Reuters Reports Google Assistant Query Responses May Be Violating FTC Sponsorship Disclaimer Rules
Earlier this month, Reuters published a piece discussing whether Google Assistant responses to user queries are sponsored, specifically when asking for recommendations of local businesses. Voice assistant responses to user queries are generally believed to be free of sponsorship. Certain types of media, like news and Flash Briefings, do include advertising, but general queries do not. That’s why in late March when BMW advertisements began popping up when French users asked either Google Assistant or Alexa to play the news, it made headlines.
According to Reuters’ report, there is a Google Assistant feature that is very close to violating the Federal Trade Commission’s advertising disclosure rules. Reuters says that local home service providers recommended by Google Assistant come from a curated database mainly composed of companies that joined a Google marketing program.
Google Guarantee and Local Services
Local Services is a specialty tool that was adopted by Google Assistant in 2017. Local Services offers only vetted businesses when U.S. users search for domestic help, like plumbers, electricians, or locksmiths.
Google Assistant’s responses to user queries about household help come from Google Guarantee. The Google Guarantee program offers free membership and only accepts those who are licensed, insured, and clear of legal issues. The program will also refund customers up to $2,000 if one of their members makes a mistake on the job.
Although membership to Google Guarantee is free, businesses need its membership in order to buy Local Services search advertising from Google. Google also gets paid when its recommended businesses are contacted through advertising on its search engine. For clarification, this is why businesses receive the “Sponsored” or “Ad” label on traditional Google Web Search results pages.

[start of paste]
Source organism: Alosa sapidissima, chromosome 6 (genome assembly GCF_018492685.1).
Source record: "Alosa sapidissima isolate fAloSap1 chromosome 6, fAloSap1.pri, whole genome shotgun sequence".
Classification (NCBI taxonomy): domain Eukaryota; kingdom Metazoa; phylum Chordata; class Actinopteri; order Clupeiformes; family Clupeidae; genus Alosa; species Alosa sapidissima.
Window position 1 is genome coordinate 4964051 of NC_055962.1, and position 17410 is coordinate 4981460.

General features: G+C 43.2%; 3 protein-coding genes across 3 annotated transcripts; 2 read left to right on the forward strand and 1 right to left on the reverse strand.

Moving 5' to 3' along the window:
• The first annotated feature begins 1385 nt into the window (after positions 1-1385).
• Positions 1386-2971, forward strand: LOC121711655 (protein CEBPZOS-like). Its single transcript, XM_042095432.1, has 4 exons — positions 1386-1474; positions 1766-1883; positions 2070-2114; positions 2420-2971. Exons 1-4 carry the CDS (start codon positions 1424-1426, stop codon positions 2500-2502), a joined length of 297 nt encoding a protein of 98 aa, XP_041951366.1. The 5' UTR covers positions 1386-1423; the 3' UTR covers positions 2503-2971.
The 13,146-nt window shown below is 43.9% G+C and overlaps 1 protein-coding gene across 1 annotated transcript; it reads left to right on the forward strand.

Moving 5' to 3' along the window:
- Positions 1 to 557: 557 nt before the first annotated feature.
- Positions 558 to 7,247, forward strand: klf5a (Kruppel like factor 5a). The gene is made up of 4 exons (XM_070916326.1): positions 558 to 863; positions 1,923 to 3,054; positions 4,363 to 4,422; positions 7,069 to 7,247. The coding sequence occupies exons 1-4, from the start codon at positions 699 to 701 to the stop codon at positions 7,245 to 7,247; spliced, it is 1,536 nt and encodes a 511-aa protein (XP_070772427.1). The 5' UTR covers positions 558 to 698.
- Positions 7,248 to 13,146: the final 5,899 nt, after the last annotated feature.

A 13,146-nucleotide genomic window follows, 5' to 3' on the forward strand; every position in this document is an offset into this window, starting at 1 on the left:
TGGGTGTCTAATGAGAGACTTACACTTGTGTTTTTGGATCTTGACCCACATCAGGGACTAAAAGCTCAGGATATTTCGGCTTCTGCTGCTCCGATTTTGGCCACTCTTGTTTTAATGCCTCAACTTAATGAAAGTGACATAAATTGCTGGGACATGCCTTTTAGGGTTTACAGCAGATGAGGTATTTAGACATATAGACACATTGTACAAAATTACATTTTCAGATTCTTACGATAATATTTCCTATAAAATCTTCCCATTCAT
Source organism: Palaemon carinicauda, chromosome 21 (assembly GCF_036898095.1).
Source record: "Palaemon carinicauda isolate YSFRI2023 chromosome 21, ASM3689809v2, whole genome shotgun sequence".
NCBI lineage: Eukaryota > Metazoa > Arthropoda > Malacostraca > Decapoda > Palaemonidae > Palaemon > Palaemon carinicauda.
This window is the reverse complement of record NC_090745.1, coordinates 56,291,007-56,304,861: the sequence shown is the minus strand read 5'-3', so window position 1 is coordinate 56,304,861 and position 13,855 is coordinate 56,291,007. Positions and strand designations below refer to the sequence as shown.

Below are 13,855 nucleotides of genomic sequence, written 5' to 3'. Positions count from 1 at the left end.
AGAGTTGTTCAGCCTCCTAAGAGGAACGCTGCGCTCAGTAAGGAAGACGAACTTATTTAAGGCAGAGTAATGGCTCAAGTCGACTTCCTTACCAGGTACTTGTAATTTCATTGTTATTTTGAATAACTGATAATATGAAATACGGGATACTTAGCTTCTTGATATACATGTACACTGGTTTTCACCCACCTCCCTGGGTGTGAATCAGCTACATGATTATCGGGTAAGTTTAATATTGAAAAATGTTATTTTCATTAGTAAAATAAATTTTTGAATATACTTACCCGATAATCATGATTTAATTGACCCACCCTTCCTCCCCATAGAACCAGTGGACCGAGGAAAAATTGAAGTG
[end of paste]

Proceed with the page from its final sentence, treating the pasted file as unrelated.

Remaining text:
The Federal Trade Commission requires search engines to inform users in a “noticeable and understandable” fashion when results are influenced by a financial relationship. Google Assistant is responding to queries with Google Guaranteed options but is not offering a disclaimer. Reuters contacted Michelle Cohen, an attorney with expertise in marketing rules at Ifrah Law in Washington, D.C.:
It’s not a completely clean recommendation. If there’s a financial commitment, you’re supposed to disclose it.
But if Google is Not Receiving Payment From Assistant’s Responses, is it Still A Violation? Advertising Attorneys Say Yes
The situation becomes sticky when you consider that businesses do not necessarily have to conduct a financial transaction in order to be included in Google Guarantee. Google has also said that Assistant’s responses are not labeled as ads “because Google isn’t paid for these results.” Reuters contacted several advertising attorneys about the situation. They said,
Users should be informed that Google Assistant results, even if not paid for, stem from a filtered database in which many businesses landed because they wanted to buy ads.
The FTC sent letters to Google and other top tech companies in 2013, stating that search services that “talk” to consumers are not exempt from “the long-standing principle of making advertising distinguishable.” Reuters says that according to results from a Freedom of Information Act request the FTC has not received complaints about ads on Google Assistant, which is something consumers will commonly do when concerned about potential violations. The FTC also declined to comment to Reuters on whether it is scrutinizing advertising through virtual assistants.
What do you think about the situation?